WASHINGTON Nov 22 More than 20 Democrats in
the U.S. House of Representatives on Tuesday called on the
regulator of Fannie Mae and Freddie Mac to
help underwater borrowers by allowing their loan principal to
The regulator has faced increasing pressure to permit the
write-down of principal by the two government-controlled
mortgage finance providers as a way to help some of the
millions of Americans who owe more than their homes are worth.
The Federal Housing Finance Agency, however, has stood fast out
of concern such a change would undercut finances of Fannie and
"We strongly urge that you reconsider your refusal to allow
principal reductions to achieve better-performing (loan)
modifications and avoid the extreme losses of unnecessary
foreclosures," the 21 lawmakers wrote in a letter to the
Fannie Mae and Freddie Mac provide guarantees to investors
against the possible default of loans, which encourages banks
to make new loans. The two companies are the biggest sources of
U.S. mortgage financing, and regulations on their activities
have a widespread effect on the mortgage market.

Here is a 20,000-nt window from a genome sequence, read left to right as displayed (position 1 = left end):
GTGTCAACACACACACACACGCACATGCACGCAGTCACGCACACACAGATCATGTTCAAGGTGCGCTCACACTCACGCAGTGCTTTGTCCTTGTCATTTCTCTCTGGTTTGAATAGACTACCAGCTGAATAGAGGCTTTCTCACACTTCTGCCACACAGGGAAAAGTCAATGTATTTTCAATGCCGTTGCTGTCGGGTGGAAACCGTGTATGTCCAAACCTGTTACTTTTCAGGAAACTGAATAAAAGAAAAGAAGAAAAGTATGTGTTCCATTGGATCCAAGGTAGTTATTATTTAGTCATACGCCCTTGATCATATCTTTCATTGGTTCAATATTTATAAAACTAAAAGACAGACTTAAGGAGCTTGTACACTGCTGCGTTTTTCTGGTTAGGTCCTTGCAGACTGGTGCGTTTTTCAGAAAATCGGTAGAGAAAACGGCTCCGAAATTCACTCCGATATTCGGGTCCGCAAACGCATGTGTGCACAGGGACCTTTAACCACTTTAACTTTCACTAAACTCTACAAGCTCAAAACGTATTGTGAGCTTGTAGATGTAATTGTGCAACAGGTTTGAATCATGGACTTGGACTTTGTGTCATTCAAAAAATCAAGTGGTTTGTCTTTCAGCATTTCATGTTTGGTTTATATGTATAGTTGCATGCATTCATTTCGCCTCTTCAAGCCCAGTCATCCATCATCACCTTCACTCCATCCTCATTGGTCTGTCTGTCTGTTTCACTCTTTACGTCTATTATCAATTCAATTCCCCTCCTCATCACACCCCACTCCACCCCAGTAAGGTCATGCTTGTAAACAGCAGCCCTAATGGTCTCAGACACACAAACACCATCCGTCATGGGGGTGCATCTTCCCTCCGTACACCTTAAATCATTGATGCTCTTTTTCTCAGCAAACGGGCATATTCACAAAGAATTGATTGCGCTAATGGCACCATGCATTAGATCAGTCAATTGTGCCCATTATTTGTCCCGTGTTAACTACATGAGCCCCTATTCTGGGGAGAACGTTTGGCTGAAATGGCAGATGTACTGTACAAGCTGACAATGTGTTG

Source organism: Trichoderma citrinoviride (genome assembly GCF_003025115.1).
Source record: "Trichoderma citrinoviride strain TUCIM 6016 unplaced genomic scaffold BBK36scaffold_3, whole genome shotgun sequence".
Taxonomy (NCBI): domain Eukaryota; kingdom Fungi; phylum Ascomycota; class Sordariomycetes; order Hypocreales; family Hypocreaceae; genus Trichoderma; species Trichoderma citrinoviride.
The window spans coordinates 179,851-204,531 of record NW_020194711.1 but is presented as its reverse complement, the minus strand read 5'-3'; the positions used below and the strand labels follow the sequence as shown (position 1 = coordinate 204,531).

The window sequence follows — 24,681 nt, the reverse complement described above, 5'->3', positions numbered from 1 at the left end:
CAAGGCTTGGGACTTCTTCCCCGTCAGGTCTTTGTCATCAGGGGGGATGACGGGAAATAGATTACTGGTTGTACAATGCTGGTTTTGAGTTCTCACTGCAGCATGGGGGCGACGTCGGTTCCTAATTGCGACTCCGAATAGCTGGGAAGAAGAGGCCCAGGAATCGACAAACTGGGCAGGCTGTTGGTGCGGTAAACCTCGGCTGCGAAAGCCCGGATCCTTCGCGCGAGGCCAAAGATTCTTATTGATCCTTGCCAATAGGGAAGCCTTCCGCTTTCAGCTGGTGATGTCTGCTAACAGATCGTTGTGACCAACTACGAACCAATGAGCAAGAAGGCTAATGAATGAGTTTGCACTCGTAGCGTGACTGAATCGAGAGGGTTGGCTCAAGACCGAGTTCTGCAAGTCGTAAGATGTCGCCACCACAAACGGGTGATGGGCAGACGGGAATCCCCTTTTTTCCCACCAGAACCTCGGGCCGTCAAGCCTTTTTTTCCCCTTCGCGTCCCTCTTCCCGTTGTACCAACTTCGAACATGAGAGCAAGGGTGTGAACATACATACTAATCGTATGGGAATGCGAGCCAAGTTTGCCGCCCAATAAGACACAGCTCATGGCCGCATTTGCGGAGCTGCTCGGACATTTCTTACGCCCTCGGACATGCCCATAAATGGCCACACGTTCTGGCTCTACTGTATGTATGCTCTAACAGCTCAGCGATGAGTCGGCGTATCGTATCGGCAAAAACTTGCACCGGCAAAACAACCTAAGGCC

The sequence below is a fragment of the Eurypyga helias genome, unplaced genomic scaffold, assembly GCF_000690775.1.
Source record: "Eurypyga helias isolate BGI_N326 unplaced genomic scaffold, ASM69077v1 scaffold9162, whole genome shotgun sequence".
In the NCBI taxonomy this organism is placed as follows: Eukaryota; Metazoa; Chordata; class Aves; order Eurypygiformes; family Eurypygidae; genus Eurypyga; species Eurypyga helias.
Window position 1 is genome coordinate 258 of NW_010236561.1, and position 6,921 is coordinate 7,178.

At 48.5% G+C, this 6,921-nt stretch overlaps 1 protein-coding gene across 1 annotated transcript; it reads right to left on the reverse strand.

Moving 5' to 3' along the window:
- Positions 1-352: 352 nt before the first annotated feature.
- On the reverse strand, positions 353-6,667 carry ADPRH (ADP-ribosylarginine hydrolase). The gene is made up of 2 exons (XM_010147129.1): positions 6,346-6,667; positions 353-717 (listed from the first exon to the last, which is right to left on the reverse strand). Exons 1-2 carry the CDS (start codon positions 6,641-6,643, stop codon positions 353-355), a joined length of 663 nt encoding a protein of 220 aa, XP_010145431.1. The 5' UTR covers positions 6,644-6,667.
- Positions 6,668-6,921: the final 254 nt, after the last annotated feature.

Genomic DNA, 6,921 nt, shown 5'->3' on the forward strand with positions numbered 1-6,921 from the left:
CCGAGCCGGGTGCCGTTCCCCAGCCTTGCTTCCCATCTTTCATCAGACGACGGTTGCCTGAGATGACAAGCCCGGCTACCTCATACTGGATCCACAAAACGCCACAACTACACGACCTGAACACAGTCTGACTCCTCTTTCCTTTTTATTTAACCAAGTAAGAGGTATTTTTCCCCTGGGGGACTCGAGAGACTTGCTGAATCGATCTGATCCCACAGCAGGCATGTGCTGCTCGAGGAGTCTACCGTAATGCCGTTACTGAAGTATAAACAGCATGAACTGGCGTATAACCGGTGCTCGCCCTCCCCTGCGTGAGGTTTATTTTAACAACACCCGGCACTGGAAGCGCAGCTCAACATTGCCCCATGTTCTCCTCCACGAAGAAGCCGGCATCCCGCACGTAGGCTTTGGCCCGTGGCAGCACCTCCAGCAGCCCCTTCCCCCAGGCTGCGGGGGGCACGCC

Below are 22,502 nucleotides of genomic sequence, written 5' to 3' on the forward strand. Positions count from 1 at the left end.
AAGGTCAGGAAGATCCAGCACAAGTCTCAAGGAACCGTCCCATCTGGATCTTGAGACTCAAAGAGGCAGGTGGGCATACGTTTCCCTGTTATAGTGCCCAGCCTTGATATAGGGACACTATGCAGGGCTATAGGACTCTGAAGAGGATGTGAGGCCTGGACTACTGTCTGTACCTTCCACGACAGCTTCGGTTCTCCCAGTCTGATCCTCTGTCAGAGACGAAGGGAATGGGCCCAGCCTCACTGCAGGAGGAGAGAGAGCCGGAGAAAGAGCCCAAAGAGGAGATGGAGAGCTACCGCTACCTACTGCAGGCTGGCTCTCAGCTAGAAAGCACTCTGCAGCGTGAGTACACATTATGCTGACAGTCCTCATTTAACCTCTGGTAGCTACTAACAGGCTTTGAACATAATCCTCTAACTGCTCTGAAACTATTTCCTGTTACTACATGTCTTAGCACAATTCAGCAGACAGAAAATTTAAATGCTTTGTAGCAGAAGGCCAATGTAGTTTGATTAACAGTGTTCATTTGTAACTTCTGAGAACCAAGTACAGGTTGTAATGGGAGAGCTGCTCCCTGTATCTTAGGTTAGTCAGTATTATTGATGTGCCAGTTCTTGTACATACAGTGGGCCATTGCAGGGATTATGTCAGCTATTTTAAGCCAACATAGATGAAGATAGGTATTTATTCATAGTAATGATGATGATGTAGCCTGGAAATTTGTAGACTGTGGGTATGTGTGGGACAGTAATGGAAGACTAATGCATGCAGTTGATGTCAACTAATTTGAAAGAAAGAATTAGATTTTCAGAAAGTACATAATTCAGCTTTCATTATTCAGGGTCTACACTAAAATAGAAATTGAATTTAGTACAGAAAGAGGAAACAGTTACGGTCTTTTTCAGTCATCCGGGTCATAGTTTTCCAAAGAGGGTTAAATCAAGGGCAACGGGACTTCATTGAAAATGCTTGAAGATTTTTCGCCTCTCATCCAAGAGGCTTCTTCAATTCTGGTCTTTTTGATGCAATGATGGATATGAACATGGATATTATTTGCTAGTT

Fannie Mae and Freddie Mac, which were taken over by the
government in 2008, have together received more than $145
billion in taxpayer-funded support.
Given an expanding gap between U.S. home values and
mortgage balances, many Democrats and housing industry
representatives have argued for comprehensive anti-foreclosure
efforts that include principal write-downs.
Mortgage modifications usually involve a reduction in the
interest rate but not the principal balance of the loan.
In the letter, Democrats estimated principal reductions for
troubled borrowers would lead to lower defaults and reduce the
risk of default for about 20 percent of Fannie and Freddie's
Efforts to reduce principal debt are rare, often voluntary.
Fannie and Freddie are also concerned that writing down loan
balances would create a moral hazard -- the concept that rescue
efforts breed further behavior that exacerbates the existing
problem -- prompting other borrowers to stop making timely
"The performance of the enterprises' mortgage modifications
leaves much to be desired for homeowners, for the housing
market, and for taxpayers," Representative Brad Miller, a
Democrat and a member of the House Financial Services
Committee, said in a statement. Miller, who has proposed
legislation to reform housing finance, led the Democrats in
writing the letter.
Some economists see principal reductions as central to
cleaning up the housing mess and preventing foreclosures.
Settlement talks between the government and some of the biggest
mortgage servicers to clean up alleged foreclosure abuses
include widespread principle reductions in their agreement.